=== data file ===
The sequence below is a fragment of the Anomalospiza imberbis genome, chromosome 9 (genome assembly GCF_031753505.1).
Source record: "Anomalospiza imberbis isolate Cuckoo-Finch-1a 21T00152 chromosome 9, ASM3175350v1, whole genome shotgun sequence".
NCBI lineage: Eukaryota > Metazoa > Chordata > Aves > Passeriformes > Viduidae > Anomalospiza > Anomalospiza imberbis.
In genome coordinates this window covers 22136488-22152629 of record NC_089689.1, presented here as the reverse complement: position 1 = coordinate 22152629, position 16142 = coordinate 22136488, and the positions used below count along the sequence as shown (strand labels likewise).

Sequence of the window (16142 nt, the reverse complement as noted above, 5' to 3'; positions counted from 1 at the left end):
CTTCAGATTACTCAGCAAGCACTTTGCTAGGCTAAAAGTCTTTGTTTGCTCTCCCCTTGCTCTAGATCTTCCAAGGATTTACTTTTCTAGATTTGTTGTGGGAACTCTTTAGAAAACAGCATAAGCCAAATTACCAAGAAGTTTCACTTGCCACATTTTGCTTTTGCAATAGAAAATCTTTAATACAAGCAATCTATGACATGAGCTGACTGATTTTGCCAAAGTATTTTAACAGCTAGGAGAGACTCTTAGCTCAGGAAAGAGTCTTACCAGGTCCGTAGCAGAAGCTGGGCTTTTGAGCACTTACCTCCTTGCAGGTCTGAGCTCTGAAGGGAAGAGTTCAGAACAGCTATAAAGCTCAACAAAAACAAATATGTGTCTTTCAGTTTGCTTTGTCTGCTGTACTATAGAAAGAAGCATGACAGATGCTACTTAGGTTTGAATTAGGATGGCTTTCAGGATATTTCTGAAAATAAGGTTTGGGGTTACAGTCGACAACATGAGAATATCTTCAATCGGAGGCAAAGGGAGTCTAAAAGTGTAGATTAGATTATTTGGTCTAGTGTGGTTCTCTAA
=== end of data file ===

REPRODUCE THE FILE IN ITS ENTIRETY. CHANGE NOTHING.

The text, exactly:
The sequence below is a fragment of the Anomalospiza imberbis genome, chromosome 9 (genome assembly GCF_031753505.1).
Source record: "Anomalospiza imberbis isolate Cuckoo-Finch-1a 21T00152 chromosome 9, ASM3175350v1, whole genome shotgun sequence".
NCBI lineage: Eukaryota > Metazoa > Chordata > Aves > Passeriformes > Viduidae > Anomalospiza > Anomalospiza imberbis.
In genome coordinates this window covers 22136488-22152629 of record NC_089689.1, presented here as the reverse complement: position 1 = coordinate 22152629, position 16142 = coordinate 22136488, and the positions used below count along the sequence as shown (strand labels likewise).

Sequence of the window (16142 nt, the reverse complement as noted above, 5' to 3'; positions counted from 1 at the left end):
CTTCAGATTACTCAGCAAGCACTTTGCTAGGCTAAAAGTCTTTGTTTGCTCTCCCCTTGCTCTAGATCTTCCAAGGATTTACTTTTCTAGATTTGTTGTGGGAACTCTTTAGAAAACAGCATAAGCCAAATTACCAAGAAGTTTCACTTGCCACATTTTGCTTTTGCAATAGAAAATCTTTAATACAAGCAATCTATGACATGAGCTGACTGATTTTGCCAAAGTATTTTAACAGCTAGGAGAGACTCTTAGCTCAGGAAAGAGTCTTACCAGGTCCGTAGCAGAAGCTGGGCTTTTGAGCACTTACCTCCTTGCAGGTCTGAGCTCTGAAGGGAAGAGTTCAGAACAGCTATAAAGCTCAACAAAAACAAATATGTGTCTTTCAGTTTGCTTTGTCTGCTGTACTATAGAAAGAAGCATGACAGATGCTACTTAGGTTTGAATTAGGATGGCTTTCAGGATATTTCTGAAAATAAGGTTTGGGGTTACAGTCGACAACATGAGAATATCTTCAATCGGAGGCAAAGGGAGTCTAAAAGTGTAGATTAGATTATTTGGTCTAGTGTGGTTCTCTAA